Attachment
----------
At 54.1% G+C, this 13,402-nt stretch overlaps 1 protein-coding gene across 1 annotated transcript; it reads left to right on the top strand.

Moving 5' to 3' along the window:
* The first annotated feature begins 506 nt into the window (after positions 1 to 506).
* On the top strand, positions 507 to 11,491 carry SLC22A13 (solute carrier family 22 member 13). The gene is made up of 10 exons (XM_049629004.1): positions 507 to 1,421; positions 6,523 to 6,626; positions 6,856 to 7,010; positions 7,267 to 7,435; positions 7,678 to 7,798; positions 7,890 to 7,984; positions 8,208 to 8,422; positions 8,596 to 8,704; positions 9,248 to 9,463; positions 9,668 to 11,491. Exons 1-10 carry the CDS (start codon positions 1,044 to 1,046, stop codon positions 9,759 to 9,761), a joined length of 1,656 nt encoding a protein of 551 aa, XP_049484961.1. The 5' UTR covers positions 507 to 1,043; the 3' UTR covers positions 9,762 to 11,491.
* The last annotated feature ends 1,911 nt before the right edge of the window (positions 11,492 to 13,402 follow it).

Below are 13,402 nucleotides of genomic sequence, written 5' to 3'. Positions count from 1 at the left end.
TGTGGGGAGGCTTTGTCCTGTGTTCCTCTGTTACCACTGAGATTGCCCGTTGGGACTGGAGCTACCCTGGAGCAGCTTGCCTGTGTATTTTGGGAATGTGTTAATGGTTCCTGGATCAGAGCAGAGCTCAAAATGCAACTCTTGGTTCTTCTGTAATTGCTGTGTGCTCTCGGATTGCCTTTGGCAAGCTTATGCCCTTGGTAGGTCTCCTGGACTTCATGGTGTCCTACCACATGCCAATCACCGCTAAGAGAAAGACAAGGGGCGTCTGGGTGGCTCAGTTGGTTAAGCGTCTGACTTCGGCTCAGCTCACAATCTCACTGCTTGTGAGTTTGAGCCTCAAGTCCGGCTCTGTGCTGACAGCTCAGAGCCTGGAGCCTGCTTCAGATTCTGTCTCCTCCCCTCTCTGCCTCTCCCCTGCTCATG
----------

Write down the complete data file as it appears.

At 54.1% G+C, this 13,402-nt stretch overlaps 1 protein-coding gene across 1 annotated transcript; it reads left to right on the top strand.

Moving 5' to 3' along the window:
* The first annotated feature begins 506 nt into the window (after positions 1 to 506).
* On the top strand, positions 507 to 11,491 carry SLC22A13 (solute carrier family 22 member 13). The gene is made up of 10 exons (XM_049629004.1): positions 507 to 1,421; positions 6,523 to 6,626; positions 6,856 to 7,010; positions 7,267 to 7,435; positions 7,678 to 7,798; positions 7,890 to 7,984; positions 8,208 to 8,422; positions 8,596 to 8,704; positions 9,248 to 9,463; positions 9,668 to 11,491. Exons 1-10 carry the CDS (start codon positions 1,044 to 1,046, stop codon positions 9,759 to 9,761), a joined length of 1,656 nt encoding a protein of 551 aa, XP_049484961.1. The 5' UTR covers positions 507 to 1,043; the 3' UTR covers positions 9,762 to 11,491.
* The last annotated feature ends 1,911 nt before the right edge of the window (positions 11,492 to 13,402 follow it).

Below are 13,402 nucleotides of genomic sequence, written 5' to 3'. Positions count from 1 at the left end.
TGTGGGGAGGCTTTGTCCTGTGTTCCTCTGTTACCACTGAGATTGCCCGTTGGGACTGGAGCTACCCTGGAGCAGCTTGCCTGTGTATTTTGGGAATGTGTTAATGGTTCCTGGATCAGAGCAGAGCTCAAAATGCAACTCTTGGTTCTTCTGTAATTGCTGTGTGCTCTCGGATTGCCTTTGGCAAGCTTATGCCCTTGGTAGGTCTCCTGGACTTCATGGTGTCCTACCACATGCCAATCACCGCTAAGAGAAAGACAAGGGGCGTCTGGGTGGCTCAGTTGGTTAAGCGTCTGACTTCGGCTCAGCTCACAATCTCACTGCTTGTGAGTTTGAGCCTCAAGTCCGGCTCTGTGCTGACAGCTCAGAGCCTGGAGCCTGCTTCAGATTCTGTCTCCTCCCCTCTCTGCCTCTCCCCTGCTCATG